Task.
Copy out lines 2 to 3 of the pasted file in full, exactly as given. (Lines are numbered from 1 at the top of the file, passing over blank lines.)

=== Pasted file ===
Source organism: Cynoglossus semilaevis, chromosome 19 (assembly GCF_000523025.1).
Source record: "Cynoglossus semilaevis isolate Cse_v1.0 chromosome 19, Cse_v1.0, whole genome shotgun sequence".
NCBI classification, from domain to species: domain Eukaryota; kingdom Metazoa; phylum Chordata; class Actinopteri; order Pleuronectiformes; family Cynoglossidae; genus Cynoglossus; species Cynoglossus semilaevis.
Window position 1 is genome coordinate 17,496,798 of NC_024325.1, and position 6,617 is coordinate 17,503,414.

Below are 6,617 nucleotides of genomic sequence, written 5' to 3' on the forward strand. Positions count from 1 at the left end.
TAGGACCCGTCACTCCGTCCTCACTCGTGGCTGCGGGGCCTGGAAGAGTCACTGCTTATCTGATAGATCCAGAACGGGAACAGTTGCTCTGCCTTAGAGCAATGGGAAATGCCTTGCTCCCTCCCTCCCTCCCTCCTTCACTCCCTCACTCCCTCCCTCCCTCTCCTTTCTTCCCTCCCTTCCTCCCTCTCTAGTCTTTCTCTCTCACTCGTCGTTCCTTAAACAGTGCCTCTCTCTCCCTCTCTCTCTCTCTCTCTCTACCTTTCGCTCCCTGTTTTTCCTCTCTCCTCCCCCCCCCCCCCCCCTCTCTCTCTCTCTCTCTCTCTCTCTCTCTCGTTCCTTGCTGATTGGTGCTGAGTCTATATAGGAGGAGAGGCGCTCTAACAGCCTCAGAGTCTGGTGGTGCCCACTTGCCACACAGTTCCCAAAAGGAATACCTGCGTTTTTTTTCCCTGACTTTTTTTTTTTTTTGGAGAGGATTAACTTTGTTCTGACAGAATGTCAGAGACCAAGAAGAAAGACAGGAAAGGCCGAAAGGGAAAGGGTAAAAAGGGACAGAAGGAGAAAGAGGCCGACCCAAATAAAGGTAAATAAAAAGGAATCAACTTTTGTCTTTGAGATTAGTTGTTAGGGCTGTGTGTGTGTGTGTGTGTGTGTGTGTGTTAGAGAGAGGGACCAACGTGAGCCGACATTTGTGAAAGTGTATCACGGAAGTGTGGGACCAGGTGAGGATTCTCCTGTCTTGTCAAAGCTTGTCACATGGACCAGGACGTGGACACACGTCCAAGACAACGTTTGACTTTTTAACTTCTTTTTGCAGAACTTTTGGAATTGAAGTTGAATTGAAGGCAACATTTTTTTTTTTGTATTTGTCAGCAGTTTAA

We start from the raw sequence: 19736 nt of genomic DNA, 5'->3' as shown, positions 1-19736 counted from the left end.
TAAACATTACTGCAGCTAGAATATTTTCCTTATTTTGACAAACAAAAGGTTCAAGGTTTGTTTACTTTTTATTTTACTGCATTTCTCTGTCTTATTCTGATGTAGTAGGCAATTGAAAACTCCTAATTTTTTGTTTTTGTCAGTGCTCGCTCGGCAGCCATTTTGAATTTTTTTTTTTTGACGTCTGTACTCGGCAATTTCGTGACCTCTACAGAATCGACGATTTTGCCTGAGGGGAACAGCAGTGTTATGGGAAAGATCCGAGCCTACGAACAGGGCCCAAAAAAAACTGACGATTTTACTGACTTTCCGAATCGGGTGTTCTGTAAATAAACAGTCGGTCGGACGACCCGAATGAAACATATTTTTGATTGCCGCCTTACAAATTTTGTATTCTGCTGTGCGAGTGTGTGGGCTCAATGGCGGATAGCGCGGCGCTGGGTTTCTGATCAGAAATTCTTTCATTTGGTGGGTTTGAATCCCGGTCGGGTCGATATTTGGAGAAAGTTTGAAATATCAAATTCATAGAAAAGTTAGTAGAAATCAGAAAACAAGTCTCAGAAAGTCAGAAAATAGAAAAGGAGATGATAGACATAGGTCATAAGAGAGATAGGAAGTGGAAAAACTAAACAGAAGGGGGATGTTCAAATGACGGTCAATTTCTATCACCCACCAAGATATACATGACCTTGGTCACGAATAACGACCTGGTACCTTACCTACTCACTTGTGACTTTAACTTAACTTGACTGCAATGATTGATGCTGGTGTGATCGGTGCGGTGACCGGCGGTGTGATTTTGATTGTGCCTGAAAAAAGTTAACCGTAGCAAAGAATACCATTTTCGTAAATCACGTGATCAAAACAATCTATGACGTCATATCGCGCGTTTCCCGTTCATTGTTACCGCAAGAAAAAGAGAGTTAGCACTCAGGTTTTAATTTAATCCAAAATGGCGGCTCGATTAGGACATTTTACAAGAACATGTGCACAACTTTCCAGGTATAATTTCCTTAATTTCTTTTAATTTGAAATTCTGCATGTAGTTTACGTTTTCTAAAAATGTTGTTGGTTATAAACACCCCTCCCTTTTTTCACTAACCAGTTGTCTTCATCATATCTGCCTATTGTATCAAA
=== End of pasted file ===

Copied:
Source record: "Cynoglossus semilaevis isolate Cse_v1.0 chromosome 19, Cse_v1.0, whole genome shotgun sequence".
NCBI classification, from domain to species: domain Eukaryota; kingdom Metazoa; phylum Chordata; class Actinopteri; order Pleuronectiformes; family Cynoglossidae; genus Cynoglossus; species Cynoglossus semilaevis.